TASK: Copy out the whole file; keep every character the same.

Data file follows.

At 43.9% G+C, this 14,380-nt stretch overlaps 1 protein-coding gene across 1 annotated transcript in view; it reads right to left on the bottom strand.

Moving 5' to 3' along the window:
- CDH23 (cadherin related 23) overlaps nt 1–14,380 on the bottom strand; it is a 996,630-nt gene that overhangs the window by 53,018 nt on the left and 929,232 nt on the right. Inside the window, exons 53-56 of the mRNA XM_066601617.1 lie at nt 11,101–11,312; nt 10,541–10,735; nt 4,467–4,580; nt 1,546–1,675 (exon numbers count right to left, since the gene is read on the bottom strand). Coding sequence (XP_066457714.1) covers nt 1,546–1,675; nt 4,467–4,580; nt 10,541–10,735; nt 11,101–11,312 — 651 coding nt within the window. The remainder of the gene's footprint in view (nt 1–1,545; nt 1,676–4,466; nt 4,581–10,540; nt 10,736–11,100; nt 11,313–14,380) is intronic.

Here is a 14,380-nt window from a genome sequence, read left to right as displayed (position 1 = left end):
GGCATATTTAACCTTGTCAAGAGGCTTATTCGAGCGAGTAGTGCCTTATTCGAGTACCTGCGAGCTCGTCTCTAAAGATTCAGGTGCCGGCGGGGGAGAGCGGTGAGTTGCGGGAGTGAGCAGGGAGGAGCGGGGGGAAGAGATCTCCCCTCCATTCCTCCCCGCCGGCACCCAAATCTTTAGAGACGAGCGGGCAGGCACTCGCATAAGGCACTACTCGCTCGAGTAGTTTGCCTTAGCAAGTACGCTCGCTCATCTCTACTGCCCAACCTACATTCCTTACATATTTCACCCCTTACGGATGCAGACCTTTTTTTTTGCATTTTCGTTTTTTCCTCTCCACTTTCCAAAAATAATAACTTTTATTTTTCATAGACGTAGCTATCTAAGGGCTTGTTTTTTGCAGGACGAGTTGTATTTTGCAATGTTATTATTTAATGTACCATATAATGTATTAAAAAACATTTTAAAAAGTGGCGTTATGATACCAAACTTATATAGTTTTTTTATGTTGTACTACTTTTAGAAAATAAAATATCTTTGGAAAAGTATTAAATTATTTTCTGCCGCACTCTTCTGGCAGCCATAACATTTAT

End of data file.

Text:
At 43.9% G+C, this 14,380-nt stretch overlaps 1 protein-coding gene across 1 annotated transcript in view; it reads right to left on the bottom strand.

Moving 5' to 3' along the window:
- CDH23 (cadherin related 23) overlaps nt 1–14,380 on the bottom strand; it is a 996,630-nt gene that overhangs the window by 53,018 nt on the left and 929,232 nt on the right. Inside the window, exons 53-56 of the mRNA XM_066601617.1 lie at nt 11,101–11,312; nt 10,541–10,735; nt 4,467–4,580; nt 1,546–1,675 (exon numbers count right to left, since the gene is read on the bottom strand). Coding sequence (XP_066457714.1) covers nt 1,546–1,675; nt 4,467–4,580; nt 10,541–10,735; nt 11,101–11,312 — 651 coding nt within the window. The remainder of the gene's footprint in view (nt 1–1,545; nt 1,676–4,466; nt 4,581–10,540; nt 10,736–11,100; nt 11,313–14,380) is intronic.

Here is a 14,380-nt window from a genome sequence, read left to right as displayed (position 1 = left end):
GGCATATTTAACCTTGTCAAGAGGCTTATTCGAGCGAGTAGTGCCTTATTCGAGTACCTGCGAGCTCGTCTCTAAAGATTCAGGTGCCGGCGGGGGAGAGCGGTGAGTTGCGGGAGTGAGCAGGGAGGAGCGGGGGGAAGAGATCTCCCCTCCATTCCTCCCCGCCGGCACCCAAATCTTTAGAGACGAGCGGGCAGGCACTCGCATAAGGCACTACTCGCTCGAGTAGTTTGCCTTAGCAAGTACGCTCGCTCATCTCTACTGCCCAACCTACATTCCTTACATATTTCACCCCTTACGGATGCAGACCTTTTTTTTTGCATTTTCGTTTTTTCCTCTCCACTTTCCAAAAATAATAACTTTTATTTTTCATAGACGTAGCTATCTAAGGGCTTGTTTTTTGCAGGACGAGTTGTATTTTGCAATGTTATTATTTAATGTACCATATAATGTATTAAAAAACATTTTAAAAAGTGGCGTTATGATACCAAACTTATATAGTTTTTTTATGTTGTACTACTTTTAGAAAATAAAATATCTTTGGAAAAGTATTAAATTATTTTCTGCCGCACTCTTCTGGCAGCCATAACATTTAT